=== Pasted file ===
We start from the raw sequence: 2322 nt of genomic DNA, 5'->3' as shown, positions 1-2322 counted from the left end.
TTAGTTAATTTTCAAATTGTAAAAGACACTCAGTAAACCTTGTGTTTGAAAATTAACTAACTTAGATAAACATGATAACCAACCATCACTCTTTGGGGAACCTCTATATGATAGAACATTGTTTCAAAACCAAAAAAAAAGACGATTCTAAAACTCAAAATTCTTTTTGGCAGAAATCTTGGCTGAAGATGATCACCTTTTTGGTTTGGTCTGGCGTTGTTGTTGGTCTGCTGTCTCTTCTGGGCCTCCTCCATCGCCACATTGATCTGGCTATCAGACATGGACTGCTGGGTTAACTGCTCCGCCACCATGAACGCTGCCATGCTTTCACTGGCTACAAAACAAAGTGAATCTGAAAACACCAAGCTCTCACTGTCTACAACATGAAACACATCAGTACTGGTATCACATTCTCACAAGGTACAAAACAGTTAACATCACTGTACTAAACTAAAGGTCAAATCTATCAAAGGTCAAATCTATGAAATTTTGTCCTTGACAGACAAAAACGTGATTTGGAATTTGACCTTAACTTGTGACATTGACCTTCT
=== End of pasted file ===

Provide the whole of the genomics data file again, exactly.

We start from the raw sequence: 2322 nt of genomic DNA, 5'->3' as shown, positions 1-2322 counted from the left end.
TTAGTTAATTTTCAAATTGTAAAAGACACTCAGTAAACCTTGTGTTTGAAAATTAACTAACTTAGATAAACATGATAACCAACCATCACTCTTTGGGGAACCTCTATATGATAGAACATTGTTTCAAAACCAAAAAAAAAGACGATTCTAAAACTCAAAATTCTTTTTGGCAGAAATCTTGGCTGAAGATGATCACCTTTTTGGTTTGGTCTGGCGTTGTTGTTGGTCTGCTGTCTCTTCTGGGCCTCCTCCATCGCCACATTGATCTGGCTATCAGACATGGACTGCTGGGTTAACTGCTCCGCCACCATGAACGCTGCCATGCTTTCACTGGCTACAAAACAAAGTGAATCTGAAAACACCAAGCTCTCACTGTCTACAACATGAAACACATCAGTACTGGTATCACATTCTCACAAGGTACAAAACAGTTAACATCACTGTACTAAACTAAAGGTCAAATCTATCAAAGGTCAAATCTATGAAATTTTGTCCTTGACAGACAAAAACGTGATTTGGAATTTGACCTTAACTTGTGACATTGACCTTCT